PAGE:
4. The method of claim 2 wherein said property is monitored by observation of at least one parameter selected from the group consisting of local lactate levels, local glucose turnover, local phosphorous high-energy metabolite concentrations, local F-19 labeled metabolites, alterations in tissue sodium, and changes in the conversion rates of O2 gas to H2O water.
5. The method of claim 2 wherein said property is monitored by at least one technique selected from the group consisting of proton spectroscopy, monitoring of C-13 labeled glucose, monitoring by P-31 MR spectroscopy, monitoring of local F-19 labeled metabolites, monitoring of Na-23 levels, and monitoring of 17O2 gas conversion to H217O water.
6. The method of claim 2 wherein said property is monitored by at least one technique selected from the group consisting of proton spectroscopy, monitoring of C-13 labeled glucose, monitoring by P-31 MR spectroscopy, monitoring of local F-19 labeled metabolites, monitoring of Na-23 levels, and monitoring of 17O2 gas conversion to H217O water.
7. The method of claim 2 wherein said medical device includes at least one element selected from the group consisting of a volume coil surrounding the tissue and a local multi-tuned MRI RF coil.
8. The method of claim 2 wherein said medical device includes at least one element selected from the group consisting of a volume coil surrounding the tissue and a local multi-tuned MRI RF coil.
9. The method of claim 12 wherein said medical device includes at least one element selected from the group consisting of a volume coil surrounding the tissue and a local multi-tuned MRI RF coil.
10. A method for indicating viability of cells grown as complete transplantable organ during growth of the organ or after growth of the complete organ by cell growth over a cell rejection inert scaffolding, the method being performed with a medical device that supports at least one sensing function, the method comprising:
non-destructively observing a region of the organ where cells have been provided on the scaffolding and cells are growing;
sensing a property within said region of the organ that is indicative of cell viability or nonviability of provided cells; and
using data from sensing said property within said region to indicate cell viability within the organ wherein said property comprises blood flow or changes in blood flow as vascular supply is developed.
11. The method of claim 10 wherein said non-destructively observing comprises magnetic resonance imaging and said property comprises blood flow or changes in blood flow as vascular supply is developed.
12. The method of claim 10 wherein said property is monitored by observation of at least one parameter selected from the group consisting of local lactate levels, local glucose turnover, local phosphorous high-energy metabolite concentrations, local F-19 labeled metabolites, alterations in tissue sodium, and changes in the conversion rates of O2 gas to H2O water said property comprises blood flow or changes in blood flow as vascular supply is developed.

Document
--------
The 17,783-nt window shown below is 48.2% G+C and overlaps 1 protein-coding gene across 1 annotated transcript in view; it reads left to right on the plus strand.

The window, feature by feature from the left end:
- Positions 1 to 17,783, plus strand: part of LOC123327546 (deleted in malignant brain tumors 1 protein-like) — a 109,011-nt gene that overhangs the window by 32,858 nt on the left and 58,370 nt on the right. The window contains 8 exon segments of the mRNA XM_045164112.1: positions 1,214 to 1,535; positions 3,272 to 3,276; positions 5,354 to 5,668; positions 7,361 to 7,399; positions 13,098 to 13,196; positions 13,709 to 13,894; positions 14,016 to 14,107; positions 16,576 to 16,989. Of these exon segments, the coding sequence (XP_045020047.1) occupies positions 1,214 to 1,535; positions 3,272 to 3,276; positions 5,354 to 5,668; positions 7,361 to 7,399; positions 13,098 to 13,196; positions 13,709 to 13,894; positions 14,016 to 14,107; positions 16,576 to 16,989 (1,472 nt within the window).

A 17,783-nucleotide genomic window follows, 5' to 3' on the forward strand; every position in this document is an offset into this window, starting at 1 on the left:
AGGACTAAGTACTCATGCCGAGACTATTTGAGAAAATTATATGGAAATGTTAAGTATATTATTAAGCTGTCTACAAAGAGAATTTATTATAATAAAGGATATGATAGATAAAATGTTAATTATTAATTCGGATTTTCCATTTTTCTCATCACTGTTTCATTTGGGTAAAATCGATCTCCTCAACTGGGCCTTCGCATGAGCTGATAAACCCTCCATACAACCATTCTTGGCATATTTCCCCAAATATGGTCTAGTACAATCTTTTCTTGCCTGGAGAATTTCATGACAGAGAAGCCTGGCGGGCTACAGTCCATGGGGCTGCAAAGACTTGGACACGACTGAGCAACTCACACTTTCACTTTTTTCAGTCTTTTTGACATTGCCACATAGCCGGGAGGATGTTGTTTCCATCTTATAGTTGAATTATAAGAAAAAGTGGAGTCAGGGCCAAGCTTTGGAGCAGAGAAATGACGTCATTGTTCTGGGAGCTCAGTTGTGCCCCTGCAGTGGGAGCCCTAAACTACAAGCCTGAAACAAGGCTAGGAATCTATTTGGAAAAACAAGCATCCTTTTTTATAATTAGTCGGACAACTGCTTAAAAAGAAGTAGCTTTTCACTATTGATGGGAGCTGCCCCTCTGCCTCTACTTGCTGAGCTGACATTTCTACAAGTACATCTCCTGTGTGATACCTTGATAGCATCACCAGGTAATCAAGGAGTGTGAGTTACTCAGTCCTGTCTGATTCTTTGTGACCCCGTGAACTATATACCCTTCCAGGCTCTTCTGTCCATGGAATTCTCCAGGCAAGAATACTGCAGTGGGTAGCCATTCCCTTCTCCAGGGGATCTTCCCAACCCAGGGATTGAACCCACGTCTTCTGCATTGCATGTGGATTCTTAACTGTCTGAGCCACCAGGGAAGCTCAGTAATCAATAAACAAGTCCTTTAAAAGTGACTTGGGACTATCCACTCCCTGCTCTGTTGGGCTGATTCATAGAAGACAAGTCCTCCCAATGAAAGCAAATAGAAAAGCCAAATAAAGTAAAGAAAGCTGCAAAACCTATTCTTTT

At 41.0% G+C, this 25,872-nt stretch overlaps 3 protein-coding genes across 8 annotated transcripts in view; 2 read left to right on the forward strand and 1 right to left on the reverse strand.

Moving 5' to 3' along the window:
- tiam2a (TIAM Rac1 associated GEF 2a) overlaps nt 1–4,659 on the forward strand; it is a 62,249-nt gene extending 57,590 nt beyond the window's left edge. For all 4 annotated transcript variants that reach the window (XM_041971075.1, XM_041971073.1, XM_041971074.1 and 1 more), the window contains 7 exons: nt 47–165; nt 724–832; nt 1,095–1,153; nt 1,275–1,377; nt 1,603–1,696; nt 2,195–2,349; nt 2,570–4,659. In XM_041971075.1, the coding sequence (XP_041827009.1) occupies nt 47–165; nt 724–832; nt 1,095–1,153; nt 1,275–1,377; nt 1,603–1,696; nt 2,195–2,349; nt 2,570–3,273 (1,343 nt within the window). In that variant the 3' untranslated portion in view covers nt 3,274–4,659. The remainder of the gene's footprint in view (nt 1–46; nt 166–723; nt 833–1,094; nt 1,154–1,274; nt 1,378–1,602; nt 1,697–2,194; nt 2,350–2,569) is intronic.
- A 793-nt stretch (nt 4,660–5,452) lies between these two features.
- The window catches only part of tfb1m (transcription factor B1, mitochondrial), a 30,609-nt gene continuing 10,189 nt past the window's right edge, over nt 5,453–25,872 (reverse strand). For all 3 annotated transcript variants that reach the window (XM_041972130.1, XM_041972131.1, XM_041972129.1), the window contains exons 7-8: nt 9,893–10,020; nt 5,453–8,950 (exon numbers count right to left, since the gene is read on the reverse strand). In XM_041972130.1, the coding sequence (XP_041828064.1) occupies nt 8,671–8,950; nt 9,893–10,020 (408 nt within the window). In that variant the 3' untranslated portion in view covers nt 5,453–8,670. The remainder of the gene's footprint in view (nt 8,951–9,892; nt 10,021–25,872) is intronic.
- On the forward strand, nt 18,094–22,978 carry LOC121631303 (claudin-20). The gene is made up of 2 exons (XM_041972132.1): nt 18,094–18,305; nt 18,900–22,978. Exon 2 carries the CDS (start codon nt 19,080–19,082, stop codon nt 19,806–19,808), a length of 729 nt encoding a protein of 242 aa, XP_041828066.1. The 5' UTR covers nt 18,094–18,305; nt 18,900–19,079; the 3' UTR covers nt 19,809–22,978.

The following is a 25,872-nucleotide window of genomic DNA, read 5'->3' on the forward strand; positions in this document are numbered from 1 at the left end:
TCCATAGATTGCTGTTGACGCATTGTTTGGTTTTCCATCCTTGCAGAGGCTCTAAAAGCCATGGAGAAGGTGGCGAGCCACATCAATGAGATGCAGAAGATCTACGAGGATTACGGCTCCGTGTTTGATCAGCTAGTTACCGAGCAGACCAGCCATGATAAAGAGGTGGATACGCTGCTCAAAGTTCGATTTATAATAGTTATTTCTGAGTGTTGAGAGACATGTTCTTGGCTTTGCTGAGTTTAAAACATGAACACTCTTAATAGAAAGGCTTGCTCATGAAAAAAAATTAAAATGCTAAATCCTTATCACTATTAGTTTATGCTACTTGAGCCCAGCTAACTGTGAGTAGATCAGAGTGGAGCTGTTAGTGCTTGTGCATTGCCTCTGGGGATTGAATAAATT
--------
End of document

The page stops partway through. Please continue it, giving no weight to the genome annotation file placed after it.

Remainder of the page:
13. The method of claim 10 wherein blood flow or changes in blood flow are measured by observation of at least one material selected from the group consisting of labeled H2O water, contrast-agent infusion of TI-shortening agents or T2*-shortening agents, local introduction of hyperpolarized Xenon gas, or optically-active coloring agents.
14. The method of claim 11 wherein blood flow or changes in blood flow are measured by observation of at least one material selected from the group consisting of labeled H2O water, contrast-agent infusion of TI-shortening agents or T2*-shortening agents, local introduction of hyperpolarized Xenon gas, or optically-active coloring agents.
15. The method of claim 1 wherein multiple tissues or organs from a single donor are simultaneously grown, cell viability or cell nonviability of the multiple tissues or organs is compared among each other, and a best organ is selected from among the multiple organs for implantation.
16. The method of claim 2 wherein multiple tissues or organs from a single donor are simultaneously grown, cell viability or cell nonviability of the multiple tissues or organs is compared among each other, and a best organ is selected from among the multiple organs for implantation.
17. The method of claim 2 wherein there is sensing a property within said region of a patient that is indicative of cell metabolism;
then repeating or continuing said sensing of a property over a period of time in which said property changes; and